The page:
On Wednesday we wrote a blog post about the PPP Forgiveness process. And true to form, lawmakers are already throwing a wrench in how and when forgiveness may be awarded for small businesses. Yesterday, the House of Representatives voted to ease restrictions on how the PPP could be spent. Now, this has yet to pass the Senate, and time will tell if it will as the Senate will not be back in session until next week. Then, if it does pass the Senate, it will have to be signed into law by President Trump. The Senate also introduced a similar bill, but have yet to pass it.
So let’s look at the differences in the two bills.
House Bill Summary on PPP forgiveness (passed yesterday):
- Reduce the share of aid money small business are required to spend on payroll from 75% to 60%
- Extend the window businesses have to use the funds from two months to six months
- Push back a June 30 deadline to rehire workers
- Extend the time recipients have to repay the loan
- Let companies that get loan forgiveness defer payroll taxes
Senate Proposed Bill Summary on PPP forgiveness:
- The bill would extend the time frame in which businesses needed to spend the money from 8 – 16 weeks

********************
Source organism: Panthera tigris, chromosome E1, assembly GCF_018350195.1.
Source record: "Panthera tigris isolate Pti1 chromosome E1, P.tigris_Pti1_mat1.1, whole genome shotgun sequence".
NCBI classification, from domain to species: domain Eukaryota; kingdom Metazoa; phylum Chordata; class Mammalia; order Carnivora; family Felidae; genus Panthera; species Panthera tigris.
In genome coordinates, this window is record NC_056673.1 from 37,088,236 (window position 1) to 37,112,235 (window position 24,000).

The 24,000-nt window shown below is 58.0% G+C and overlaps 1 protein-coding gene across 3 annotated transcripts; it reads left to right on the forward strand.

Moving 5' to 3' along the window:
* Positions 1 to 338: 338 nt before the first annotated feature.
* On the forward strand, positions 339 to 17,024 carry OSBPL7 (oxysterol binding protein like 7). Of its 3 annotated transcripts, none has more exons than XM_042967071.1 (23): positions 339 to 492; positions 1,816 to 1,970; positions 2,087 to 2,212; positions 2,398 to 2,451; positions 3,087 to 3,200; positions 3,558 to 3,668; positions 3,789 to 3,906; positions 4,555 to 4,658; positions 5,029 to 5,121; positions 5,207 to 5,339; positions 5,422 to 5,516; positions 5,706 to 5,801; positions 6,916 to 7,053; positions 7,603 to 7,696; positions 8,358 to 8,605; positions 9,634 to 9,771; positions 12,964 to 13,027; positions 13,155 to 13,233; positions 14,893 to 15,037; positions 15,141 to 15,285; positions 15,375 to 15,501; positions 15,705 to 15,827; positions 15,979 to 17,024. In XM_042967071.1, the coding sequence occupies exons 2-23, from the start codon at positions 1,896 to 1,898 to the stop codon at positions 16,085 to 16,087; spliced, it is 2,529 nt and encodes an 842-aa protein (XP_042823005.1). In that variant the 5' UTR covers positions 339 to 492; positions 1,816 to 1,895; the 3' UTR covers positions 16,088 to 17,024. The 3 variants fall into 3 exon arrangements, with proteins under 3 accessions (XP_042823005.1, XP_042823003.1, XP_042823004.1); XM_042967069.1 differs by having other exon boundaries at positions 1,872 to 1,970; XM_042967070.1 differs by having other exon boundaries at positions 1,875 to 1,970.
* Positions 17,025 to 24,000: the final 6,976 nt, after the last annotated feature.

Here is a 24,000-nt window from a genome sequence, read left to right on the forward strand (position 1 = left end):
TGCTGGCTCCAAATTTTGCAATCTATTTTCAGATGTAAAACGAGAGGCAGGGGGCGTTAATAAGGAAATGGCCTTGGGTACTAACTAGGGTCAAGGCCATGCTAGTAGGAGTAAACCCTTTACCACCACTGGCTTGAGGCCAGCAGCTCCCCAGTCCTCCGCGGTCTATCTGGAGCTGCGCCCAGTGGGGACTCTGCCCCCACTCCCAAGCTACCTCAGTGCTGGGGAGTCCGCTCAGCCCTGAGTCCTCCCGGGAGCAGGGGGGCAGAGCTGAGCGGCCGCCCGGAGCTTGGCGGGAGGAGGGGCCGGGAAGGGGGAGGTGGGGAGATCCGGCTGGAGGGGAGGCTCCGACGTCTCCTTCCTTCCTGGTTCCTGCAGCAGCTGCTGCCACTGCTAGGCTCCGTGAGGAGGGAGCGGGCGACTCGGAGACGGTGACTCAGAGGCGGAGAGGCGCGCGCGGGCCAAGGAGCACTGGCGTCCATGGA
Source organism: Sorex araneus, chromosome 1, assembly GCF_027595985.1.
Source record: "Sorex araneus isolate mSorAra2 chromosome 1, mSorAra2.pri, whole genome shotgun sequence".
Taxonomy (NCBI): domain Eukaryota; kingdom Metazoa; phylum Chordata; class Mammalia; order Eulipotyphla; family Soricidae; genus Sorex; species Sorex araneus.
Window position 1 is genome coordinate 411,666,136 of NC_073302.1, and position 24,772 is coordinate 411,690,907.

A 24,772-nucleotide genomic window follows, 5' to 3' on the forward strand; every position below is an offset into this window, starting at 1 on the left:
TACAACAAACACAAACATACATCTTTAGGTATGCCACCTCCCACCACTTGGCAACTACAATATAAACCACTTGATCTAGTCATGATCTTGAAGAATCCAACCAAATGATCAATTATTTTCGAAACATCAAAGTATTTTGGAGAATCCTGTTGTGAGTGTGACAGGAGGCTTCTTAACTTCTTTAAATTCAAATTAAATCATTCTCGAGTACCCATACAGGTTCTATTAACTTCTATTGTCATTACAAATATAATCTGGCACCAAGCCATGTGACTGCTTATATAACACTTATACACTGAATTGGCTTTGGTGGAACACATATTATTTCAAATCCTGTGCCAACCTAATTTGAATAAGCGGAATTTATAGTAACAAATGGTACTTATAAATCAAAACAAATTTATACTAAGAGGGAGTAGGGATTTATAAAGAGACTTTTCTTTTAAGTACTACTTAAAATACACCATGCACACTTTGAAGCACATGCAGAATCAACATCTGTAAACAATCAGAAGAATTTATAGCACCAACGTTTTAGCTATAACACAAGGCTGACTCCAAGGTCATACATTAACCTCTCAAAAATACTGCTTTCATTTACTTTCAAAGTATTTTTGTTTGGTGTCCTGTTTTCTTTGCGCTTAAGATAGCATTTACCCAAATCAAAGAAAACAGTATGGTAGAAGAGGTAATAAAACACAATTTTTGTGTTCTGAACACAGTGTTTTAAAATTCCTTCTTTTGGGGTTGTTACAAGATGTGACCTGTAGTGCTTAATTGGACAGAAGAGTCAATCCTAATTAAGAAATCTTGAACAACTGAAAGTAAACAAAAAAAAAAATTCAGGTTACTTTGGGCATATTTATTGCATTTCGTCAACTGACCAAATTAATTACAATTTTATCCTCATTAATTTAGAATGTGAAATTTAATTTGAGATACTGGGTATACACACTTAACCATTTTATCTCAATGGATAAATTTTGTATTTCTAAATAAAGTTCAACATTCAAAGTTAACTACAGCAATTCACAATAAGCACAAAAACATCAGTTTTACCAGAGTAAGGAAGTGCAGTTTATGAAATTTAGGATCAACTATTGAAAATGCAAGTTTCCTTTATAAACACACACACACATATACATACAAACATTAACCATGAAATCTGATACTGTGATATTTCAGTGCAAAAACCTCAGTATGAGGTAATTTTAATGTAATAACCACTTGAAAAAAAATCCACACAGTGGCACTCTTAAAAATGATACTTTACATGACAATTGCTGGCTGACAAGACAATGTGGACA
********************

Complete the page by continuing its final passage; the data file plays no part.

- Push back the deadline to apply to the end of the year (from June 30th)
- Ensure lenders weren’t liable for certifications provided by borrowers
- “Allow borrowers to use loan funds to purchase personal protective equipment for employees and to pay for adaptive investments needed to reopen safely,”
Obviously there are some differences here, and some Senators are already giving push back to the House Bill that just passed, but it is likely that restrictions will ease to some degree.
Benefit to Independent Contractors and Self-Employed individuals:
While the time to add back employees is not a factor for the Self-Employed, allowing borrowers to use loan funds on other sources and giving them extended timelines would definitely be helpful. Due to the fact that we have some time, it may be helpful to not apply for forgiveness until we have a bit more clarity on how the PPP restrictions may be eased.
Disclaimer: Please note that we are not CPA’s, so anything you see on our blog is just for your information and should not be considered advice as we do not know your specific needs or issues. Please consult your CPA or Advisor.